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Australian Hi-Fi, August 2017

Die Entfuhrung aus dem Serail (The Abduction from the Seraglio) was not intended to give a realistic account of Muslim Turkey. In it Mozart explores his greater Masonic ideals of brotherhood and peace and creates a would-be comedy that provokes serious thought. Konstanze (Sally Matthews), doesn’t disguise her temptations to give in to the Pasha’s advances, but remains firm in her resolve and dignity. Blonde (Mari Eriksmoenon) finds herself in a much more dangerous situation with the incorrigible Osmin (Tohias Kehrer, who is fabulous here). The conducting of Robin Ticciati is alert and adaptive, avoiding mania and frenzy, a modern temptation in this piece. The Opus Arte Glyndebourne-one of the more gracious period ensembles remains so here: the sound is nicely balanced and captured and the singing is generally highly competent. © 2017 Australian Hi-Fi




Steven Ritter
Audiophile Audition, August 2016

Actor Franck Saurel has the measure of the songless part of Pasha Selim, but his characterization seems spot on, a progress of understanding from despotic and lustful ruler to one of benign and compassionate overseer by the end. The conducting of Robin Ticciati is alert and adaptive, avoiding mania and frenzy, a modern temptation in this piece. The OAE has always been one of the more gracious period ensembles, and they remain so here. Sets are colorful and gorgeously transparent, while the sound is nicely balanced and captured, as are most of the Glyndebourne performances. The singing is generally highly competent if not always the best available, and there is little to dislike in this admirable issue. © 2016 Audiophile Audition Read complete review



Kevin Filipski
The Flip Side, August 2016

…wonderful vocal performances by Sally Matthews and Tobias Kehrer. © 2016 The Flip Side Read complete review




Remy Franck
Pizzicato, August 2016

David McVicar’s lively staging is matched by Robin Ticciati’s energetic conducting. With mostly good singers this is a really pleasant performance of Mozart’s Singspiel. © 2016 Pizzicato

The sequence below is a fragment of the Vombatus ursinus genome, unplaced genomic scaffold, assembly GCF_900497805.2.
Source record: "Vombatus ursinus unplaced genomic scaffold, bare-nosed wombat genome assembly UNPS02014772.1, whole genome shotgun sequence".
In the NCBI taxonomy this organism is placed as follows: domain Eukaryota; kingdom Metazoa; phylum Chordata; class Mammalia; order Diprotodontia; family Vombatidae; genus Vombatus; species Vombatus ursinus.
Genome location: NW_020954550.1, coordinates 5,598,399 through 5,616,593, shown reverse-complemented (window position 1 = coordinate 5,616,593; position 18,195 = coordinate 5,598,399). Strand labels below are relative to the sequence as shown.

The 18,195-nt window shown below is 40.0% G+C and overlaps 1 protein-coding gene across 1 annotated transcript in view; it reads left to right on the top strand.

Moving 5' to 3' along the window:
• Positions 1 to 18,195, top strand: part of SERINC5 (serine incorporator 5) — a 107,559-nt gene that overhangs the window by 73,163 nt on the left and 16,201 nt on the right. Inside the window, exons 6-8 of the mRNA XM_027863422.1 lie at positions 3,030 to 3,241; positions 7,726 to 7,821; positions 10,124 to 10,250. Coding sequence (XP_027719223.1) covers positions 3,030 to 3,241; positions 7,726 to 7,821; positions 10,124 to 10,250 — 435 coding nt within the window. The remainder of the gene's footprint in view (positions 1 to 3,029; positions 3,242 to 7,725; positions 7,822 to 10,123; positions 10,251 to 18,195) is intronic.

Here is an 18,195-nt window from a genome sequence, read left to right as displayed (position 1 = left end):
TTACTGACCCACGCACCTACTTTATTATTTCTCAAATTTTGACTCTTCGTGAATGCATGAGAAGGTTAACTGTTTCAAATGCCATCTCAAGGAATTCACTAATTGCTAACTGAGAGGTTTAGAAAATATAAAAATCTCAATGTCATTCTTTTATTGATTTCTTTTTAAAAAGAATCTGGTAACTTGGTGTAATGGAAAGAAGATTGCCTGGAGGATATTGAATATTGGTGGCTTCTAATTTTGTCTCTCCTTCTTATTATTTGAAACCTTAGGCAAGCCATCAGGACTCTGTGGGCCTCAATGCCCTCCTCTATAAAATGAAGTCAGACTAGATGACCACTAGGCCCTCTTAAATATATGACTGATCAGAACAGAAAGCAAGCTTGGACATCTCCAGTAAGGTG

Richard Lawrence
Gramophone, August 2016

This is such an enjoyable production of Mozart’s Turkish opera…

Edgaras Montvidas acts rather better than he sings. His Belmonte is ardent, impatient and, at the end, utterly chastened. …Sally Matthews sings superbly… © 2016 Gramophone Read complete review on Gramophone



David Denton
David's Review Corner, August 2016

With period influenced opera productions becoming a rare event, David McVicar’s staging of Mozart’s Die Entführung for Glyndebourne is an unexpected pleasure. Highly detailed sets that can be changed in an instant, and with the colourfully elegant costumes that we enjoyed in Glyndebourne of yesteryear, he brings to life a story set in the palace of a Turkish Pasha with its attendant harem in the 18th century. Languishing there are two young woman—Konstanza and her maid Blonde—captured by pirates and then sold to the Pasha. With them was Pedrillo, the servant of the Spanish nobleman, Belmonte, who has just arrived to rescue them all. Add to this scene the Turkish servant, Osmin, who has designs on Blonde, and you have the ingredients for a mix of comedy and drama. McVicar has perfectly married these disparate themes to arrive at a passable real-life story helped by more dialogue than is usually included. The cast is not far from ideal, Sally Matthews singing with unaffected beauty the arias he gives to Konstanze, with a most effective first act ‘Ach, ich liebte’. In complete contrast, Mari Eriksmoen’s Blonde is a real ball of fire, her second act with Osmin becoming a fun packed piece of feminine equality. Smooth of appearance and voice, Edgaras Montvidas’s Belmonte is ideal and offsets the bumbling good-humour of Brenden Gunnell’s Pedrillo. I guess we may never visually see a more perfect Pasha than that of Franck Saurel, or a more comic Osmin than from the bass, Tobias Kehrer. I think it matters little that the period instrument Orchestra of the Age of Enlightenment is on hand, as the singers are all of a ‘modern’ voice and we have no idea how they would have sounded in Mozart’s day. The conductor, Robin Ticciati, keeps the action moving with an appropriate urgency. A brightly lit stage almost throughout greatly helps the filming, close-ups being kept to the minimum required, and the colours and sound in Blu-ray are very vivid, the release coming in both normal stereo and surround-sound, with the added a choice of language translations. A top rated and unqualified recommendation. Also available in standard DVD on OA1215D. © 2016 David’s Review Corner





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